This is how hitting rock bottom can be the best thing for your career

A new study found that feeling like you have hit “rock bottom” can be the hard reset button your career needs.

When we lose a job we loved, the loss can make us feel like we’ve hit rock bottom. We look up from the hole we find ourselves in, thinking that we’ll never be able to bounce back from the job loss. But a new study published in the Academy of Management Review found that feeling like you have hit “rock bottom” can be the hard reset button your career needs.

Losing your job can be liberating

When you’ve lost a highly valued job, you lose your old work identity, but you also can lose the dead weight of coworkers’ in-fighting and company bureaucracy. In this way, the study’s lead author Dean Shepherd found that people who reach rock bottom have a liberating opportunity because they are now free from the delusions holding them back from changing:

“It is a mindset that tells us that the old identity is no longer available and not salvageable. This can be liberating. It liberates us from the constraints that we have faced in the path … to try and hold on to the past,” he told Ladders. “Having cut the ties to the past and thus expectations for oneself for the future, an employee can take this opportunity to play with different potential opportunities.”

For his study, Shepherd developed a “rock bottom” model that showed how newly liberated employees can use their canning to form new work identity.

When you’ve lost a job, you can either react negatively and become “prevention focused” or react positively and become “promotion focused,” the study outlines. When you are prevention focused, you develop a strong need for security and are more likely to engage in the cognitive deconstruction of drugs and alcohol as a dysfunctional path.

The study uses the cautionary tale of a “prevention focused” injured military veteran who avoids trying new roles due to the perceived risk that a new role might result in failure. But if you are “promotion focused,” you have a need to grow and develop to find your ideal self. You’re willing to play with your identity and take risks.

“For example, an injured military veteran who is promotion focused might recognize the value of exploring new options despite his lost career, considering play an outlet to ‘see what is out there’ and to identify what might be,” the study states.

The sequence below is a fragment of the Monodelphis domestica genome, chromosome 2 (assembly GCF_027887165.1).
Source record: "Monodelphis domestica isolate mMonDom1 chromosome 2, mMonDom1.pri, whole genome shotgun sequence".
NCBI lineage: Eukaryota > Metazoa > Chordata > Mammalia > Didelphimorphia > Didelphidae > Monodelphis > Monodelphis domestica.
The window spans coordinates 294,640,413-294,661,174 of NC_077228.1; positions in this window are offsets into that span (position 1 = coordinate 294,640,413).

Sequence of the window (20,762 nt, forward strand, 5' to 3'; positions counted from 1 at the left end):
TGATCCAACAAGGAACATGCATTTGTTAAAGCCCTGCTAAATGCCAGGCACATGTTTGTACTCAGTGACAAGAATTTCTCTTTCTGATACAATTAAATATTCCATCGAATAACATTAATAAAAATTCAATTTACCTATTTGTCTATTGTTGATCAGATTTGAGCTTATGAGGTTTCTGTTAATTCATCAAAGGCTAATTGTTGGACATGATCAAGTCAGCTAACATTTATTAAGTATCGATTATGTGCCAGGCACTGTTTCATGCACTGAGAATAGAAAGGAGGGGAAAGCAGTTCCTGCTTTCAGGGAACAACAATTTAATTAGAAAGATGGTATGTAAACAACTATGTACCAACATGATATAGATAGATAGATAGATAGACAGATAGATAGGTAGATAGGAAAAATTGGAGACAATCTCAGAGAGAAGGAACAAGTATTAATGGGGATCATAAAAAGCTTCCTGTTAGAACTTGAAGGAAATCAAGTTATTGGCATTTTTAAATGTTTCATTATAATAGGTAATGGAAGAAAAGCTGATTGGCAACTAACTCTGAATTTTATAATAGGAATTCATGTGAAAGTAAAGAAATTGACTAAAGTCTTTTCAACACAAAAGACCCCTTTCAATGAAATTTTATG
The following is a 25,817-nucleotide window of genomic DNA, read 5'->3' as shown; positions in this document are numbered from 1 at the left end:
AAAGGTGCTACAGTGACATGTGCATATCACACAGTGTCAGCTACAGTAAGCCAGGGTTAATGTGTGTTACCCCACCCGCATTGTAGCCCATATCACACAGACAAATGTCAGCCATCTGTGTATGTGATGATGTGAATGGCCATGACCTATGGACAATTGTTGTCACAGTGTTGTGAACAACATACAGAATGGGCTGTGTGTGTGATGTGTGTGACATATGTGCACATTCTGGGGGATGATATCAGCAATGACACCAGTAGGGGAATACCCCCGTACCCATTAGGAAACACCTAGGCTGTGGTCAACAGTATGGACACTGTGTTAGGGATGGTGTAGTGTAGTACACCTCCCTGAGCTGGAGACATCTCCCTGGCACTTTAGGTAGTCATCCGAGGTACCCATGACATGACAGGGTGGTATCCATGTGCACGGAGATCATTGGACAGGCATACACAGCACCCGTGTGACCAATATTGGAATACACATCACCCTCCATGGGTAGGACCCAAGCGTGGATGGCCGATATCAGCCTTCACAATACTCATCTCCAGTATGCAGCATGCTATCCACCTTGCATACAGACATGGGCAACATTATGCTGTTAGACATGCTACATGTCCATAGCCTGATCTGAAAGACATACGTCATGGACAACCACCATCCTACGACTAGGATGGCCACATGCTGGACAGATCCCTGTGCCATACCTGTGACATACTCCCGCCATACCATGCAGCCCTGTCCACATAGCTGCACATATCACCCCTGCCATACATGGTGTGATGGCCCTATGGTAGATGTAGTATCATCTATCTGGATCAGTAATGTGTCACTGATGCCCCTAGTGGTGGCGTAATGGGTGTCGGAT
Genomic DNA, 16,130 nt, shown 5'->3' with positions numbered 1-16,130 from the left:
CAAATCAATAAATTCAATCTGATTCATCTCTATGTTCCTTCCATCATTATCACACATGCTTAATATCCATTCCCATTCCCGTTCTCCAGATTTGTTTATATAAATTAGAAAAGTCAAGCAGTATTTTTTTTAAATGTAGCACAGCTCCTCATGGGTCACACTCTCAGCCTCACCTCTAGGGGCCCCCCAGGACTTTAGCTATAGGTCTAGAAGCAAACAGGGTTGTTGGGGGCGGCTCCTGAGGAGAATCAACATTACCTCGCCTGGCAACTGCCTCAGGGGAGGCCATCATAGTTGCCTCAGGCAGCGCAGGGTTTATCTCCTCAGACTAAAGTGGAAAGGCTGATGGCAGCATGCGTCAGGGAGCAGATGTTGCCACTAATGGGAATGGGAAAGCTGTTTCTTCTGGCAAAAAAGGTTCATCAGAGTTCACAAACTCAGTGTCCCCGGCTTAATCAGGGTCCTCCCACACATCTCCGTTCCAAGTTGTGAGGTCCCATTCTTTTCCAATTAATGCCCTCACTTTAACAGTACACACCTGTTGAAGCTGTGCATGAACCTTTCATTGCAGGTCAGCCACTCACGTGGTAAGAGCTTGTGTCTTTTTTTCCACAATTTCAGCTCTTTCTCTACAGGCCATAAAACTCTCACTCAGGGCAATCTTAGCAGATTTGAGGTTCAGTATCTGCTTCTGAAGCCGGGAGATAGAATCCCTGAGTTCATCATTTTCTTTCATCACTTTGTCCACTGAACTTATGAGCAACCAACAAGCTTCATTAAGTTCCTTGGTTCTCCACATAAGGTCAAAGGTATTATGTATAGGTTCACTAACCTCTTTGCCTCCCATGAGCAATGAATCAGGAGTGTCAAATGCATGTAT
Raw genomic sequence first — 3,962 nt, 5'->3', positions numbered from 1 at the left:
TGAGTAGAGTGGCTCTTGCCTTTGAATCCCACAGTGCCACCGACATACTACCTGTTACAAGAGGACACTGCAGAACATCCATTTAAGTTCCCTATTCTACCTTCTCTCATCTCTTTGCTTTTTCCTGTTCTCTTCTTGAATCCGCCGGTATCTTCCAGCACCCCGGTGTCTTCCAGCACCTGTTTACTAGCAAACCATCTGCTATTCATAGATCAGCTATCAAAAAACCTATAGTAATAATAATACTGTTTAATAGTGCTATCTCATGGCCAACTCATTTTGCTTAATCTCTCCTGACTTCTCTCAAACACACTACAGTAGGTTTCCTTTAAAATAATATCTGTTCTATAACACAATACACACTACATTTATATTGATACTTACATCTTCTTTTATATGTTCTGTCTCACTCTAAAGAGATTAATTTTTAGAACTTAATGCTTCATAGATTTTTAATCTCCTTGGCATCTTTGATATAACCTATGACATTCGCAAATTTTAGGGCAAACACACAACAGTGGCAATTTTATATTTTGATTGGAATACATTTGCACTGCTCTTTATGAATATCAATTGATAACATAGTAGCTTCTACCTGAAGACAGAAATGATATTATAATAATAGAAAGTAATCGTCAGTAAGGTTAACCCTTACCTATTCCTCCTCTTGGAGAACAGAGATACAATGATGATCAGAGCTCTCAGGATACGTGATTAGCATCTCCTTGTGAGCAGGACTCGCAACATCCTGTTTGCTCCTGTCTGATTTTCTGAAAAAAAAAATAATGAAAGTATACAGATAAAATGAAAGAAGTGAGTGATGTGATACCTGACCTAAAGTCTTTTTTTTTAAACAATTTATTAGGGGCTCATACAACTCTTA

How to play with identity

When you hit rock bottom, it may feel like you have nothing to lose. Embrace that sense of possibility to take risks with your next career move.

Understandably though, we are psychologically vulnerable after losing a valued job. To safely play with risky new work identities in this emotional state, Shepherd suggests, “creating a few simple rules that define the action and the situation as ‘play’ — no evaluation, no judgment, the more extreme the better.”

Feel free to get a little out there with your career experiments. “Maybe embrace the play element by dressing up in the role or acting it out. Seems a little strange but with little to lose, it is one of our few alternatives and it can be productive,” Shepherd said.

So when you feel like you’re at the bottom of your career, see it as an opportunity to grow quickly in a new direction. It can be a gift people in comfortable jobs are unwilling to take.

“Avoiding hitting rock bottom may result in people persisting in a job that does not feel like a good fit with who they see themselves as,” Shepherd said. “Hitting rock bottom provides the opportunity to change one’s life such that looking back, these individuals are likely to have grown more than those who never hit rock bottom.”

Monica Torres|is a reporter for Ladders and can be reached at mtorres@theladders.com.